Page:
HIRE Minnesota works where we can make real change to eliminate racial employment disparities in Minnesota. Here are some examples of our work in action.
Minnesota Department of Transportation
The Minnesota Department of Transportation spends hundreds of millions of dollars annually to build our state’s roads, bridges and transitways. Despite being a significant job creator with access to strong workforce development programs, MnDOT has never met its goal to hire 6 percent women and 11 percent people of color each year.
In 2009, HIRE Minnesota stepped in to demand change. We have brought hundreds of people to MnDOT headquarters to send the me that we wouldn’t leave until women and people of color got a fair share of the jobs. But we have also engaged in collaborative solutions, taking a leadership role in designing specific tools that could result in more jobs for women and people of color.
It’s working. In 2011, the total workforce on MnDOT projects was 8.5 percent people of color, up from 6.1 percent in 2009. The female workforce was 4.5 percent, up from 3.3 percent in 2009. The number of women and people of color hired to work on MnDOT jobs more than doubled over the last two years, and there was an increase in the number of workers in each race and ethnicity reported. Over the time HIRE Minnesota has been working with MnDOT, more than 1,300 new jobs were created. A higher percentage of those jobs is going to people of color than ever before.
We are thrilled with the progress made, but we will not let up. HIRE Minnesota will not only continue to put pressure on MnDOT to meet its goals, put we will push them to exceed them and have a workforce that represents the true diversity of our state.
Central Corridor Light Rail Transit
At an estimated $1 billion, the Central Corridor Light Rail Transit project is the largest public works project in Minnesota history. Over the life of the three-year construction project, more than 800 jobs are expected to be created.
But who will get those jobs? HIRE Minnesota thinks women and people of color deserve their fair share. Since 2010, we have been working with the Metropolitan Council to proactively help the agency meet its goal to hire 18 percent people of color and 6 percent women.
HIRE Minnesota has helped design better tracking mechanism to ensure goals are being tracked and met each month. When the contractors fall short, we challenge them and the state agencies to take immediate action.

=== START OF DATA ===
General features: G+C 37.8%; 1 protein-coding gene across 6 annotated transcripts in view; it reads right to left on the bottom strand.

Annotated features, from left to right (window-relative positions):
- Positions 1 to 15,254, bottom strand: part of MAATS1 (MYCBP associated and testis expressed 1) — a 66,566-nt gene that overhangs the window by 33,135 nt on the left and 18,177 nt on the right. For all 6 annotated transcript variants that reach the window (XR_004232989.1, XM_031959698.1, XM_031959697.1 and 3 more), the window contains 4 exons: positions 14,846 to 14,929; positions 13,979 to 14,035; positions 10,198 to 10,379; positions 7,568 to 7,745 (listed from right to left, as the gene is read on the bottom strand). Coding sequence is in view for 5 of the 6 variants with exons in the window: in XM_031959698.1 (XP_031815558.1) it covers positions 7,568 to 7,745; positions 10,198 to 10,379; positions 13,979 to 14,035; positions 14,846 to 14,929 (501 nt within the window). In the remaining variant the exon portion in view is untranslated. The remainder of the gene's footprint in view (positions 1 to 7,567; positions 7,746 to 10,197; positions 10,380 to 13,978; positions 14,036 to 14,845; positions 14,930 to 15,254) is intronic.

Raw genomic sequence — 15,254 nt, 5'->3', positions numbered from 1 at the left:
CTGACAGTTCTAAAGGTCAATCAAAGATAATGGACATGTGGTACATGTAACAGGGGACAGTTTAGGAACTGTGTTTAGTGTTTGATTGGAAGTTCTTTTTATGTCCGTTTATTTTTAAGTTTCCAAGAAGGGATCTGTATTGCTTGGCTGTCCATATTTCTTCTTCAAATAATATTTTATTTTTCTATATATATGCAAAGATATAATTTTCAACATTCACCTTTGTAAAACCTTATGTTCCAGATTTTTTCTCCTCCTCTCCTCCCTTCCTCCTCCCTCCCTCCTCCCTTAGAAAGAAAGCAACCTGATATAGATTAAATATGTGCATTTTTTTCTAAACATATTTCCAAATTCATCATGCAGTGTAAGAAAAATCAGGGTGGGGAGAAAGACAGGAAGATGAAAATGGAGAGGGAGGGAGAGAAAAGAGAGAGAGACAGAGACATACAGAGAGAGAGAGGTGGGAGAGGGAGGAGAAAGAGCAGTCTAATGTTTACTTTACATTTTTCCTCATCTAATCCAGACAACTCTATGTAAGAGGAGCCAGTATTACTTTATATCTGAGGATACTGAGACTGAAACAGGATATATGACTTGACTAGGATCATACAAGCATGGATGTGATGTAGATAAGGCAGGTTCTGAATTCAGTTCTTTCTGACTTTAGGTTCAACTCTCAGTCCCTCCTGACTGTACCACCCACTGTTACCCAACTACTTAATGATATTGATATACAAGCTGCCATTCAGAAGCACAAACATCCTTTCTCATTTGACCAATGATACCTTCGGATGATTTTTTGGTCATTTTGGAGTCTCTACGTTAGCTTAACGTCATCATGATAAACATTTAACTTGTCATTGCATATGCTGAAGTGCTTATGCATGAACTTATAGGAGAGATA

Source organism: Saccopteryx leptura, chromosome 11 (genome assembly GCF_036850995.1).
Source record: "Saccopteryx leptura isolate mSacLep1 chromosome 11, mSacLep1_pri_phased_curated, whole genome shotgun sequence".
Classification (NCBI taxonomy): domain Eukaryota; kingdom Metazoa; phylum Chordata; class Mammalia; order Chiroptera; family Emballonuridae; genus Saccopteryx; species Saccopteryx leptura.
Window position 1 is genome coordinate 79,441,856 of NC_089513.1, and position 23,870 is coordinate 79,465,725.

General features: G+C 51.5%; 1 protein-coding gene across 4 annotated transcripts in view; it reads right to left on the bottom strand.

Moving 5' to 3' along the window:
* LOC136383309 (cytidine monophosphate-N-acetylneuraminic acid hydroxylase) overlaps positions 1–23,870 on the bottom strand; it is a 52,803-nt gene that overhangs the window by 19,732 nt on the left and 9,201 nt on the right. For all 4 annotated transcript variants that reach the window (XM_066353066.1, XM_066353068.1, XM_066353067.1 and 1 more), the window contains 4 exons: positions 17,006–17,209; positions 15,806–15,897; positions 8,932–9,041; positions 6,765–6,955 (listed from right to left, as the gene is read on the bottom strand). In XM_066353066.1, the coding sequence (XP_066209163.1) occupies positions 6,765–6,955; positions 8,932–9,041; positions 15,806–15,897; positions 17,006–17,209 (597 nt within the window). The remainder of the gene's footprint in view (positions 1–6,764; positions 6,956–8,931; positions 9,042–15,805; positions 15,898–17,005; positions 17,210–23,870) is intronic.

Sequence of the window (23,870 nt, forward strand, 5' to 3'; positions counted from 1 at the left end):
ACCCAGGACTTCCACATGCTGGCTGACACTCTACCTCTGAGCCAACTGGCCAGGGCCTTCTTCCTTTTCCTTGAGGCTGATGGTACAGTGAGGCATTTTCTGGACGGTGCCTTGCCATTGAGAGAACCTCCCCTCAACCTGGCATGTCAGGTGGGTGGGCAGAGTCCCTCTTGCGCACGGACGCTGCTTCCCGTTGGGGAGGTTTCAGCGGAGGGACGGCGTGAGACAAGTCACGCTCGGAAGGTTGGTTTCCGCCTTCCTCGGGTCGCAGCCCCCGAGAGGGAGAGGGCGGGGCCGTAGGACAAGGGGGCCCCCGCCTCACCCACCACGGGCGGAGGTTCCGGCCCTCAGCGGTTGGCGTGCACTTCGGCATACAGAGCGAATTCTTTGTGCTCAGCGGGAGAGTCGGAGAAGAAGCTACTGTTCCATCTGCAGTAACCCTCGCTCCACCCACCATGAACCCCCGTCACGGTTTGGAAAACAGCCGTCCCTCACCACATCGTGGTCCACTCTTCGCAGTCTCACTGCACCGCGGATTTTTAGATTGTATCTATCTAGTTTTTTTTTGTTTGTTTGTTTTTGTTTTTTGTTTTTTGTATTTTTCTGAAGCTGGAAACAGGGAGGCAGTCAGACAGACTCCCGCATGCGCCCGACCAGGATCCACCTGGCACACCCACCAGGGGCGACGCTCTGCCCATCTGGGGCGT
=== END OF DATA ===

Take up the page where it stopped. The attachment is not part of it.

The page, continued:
So far, so good. As construction began this summer, the minority workforce for both major contractors was lagging. HIRE Minnesota immediately recognized the trend and pushed those contractors to take corrective action. At the end of 2011, both contractors are meeting the 6 percent goal for women. One contractor is meeting the goal for people of color, while the other is very close at 16.8 percent.
HIRE Minnesota will continue to work with the Met Council and the Minnesota Department of Human Rights to push the contractors and hold them accountable to their hiring goals.
City of Minneapolis
In December of 2011, the Minneapolis Downtown Council set out a vision for downtown Minneapolis. They proposed development in downtown, creating new jobs, and attracting many new residents. But they made no mention of equity or reducing disparities.
HIRE Minnesota began engaging the Downtown Council and the city of Minneapolis to tie major public investments with reducing disparities. We have proposed that when the city invests in major development projects, a percentage of that money goes to long-term, sustainable and effective job training and placement programs.
We will continue to make our case that the health of our region is dependent not only on creating new jobs, but also on reducing disparities.
Sullivan Principles for Minnesota
In 1977 Leon Sullivan, a Baptist minister and civil rights leader, created a set of principles for business in South Africa. These principles demanded equal treatment of employees regardless of race, and were designed to directly combat the policies of the apartheid government.
Forty-five years later, HIRE Minnesota is launching its own set of Sullivan Principles to combat the economic apartheid people of color face in this state. We all know the statistics that show the growing disparities in Minnesota. Now is the time for action. HIRE Minnesota’s principles demand more funding for training and placement programs, transparency and accountability, and removal of barriers to employment. We will take these principles to both public and private institutions to ensure both commitment and action from all.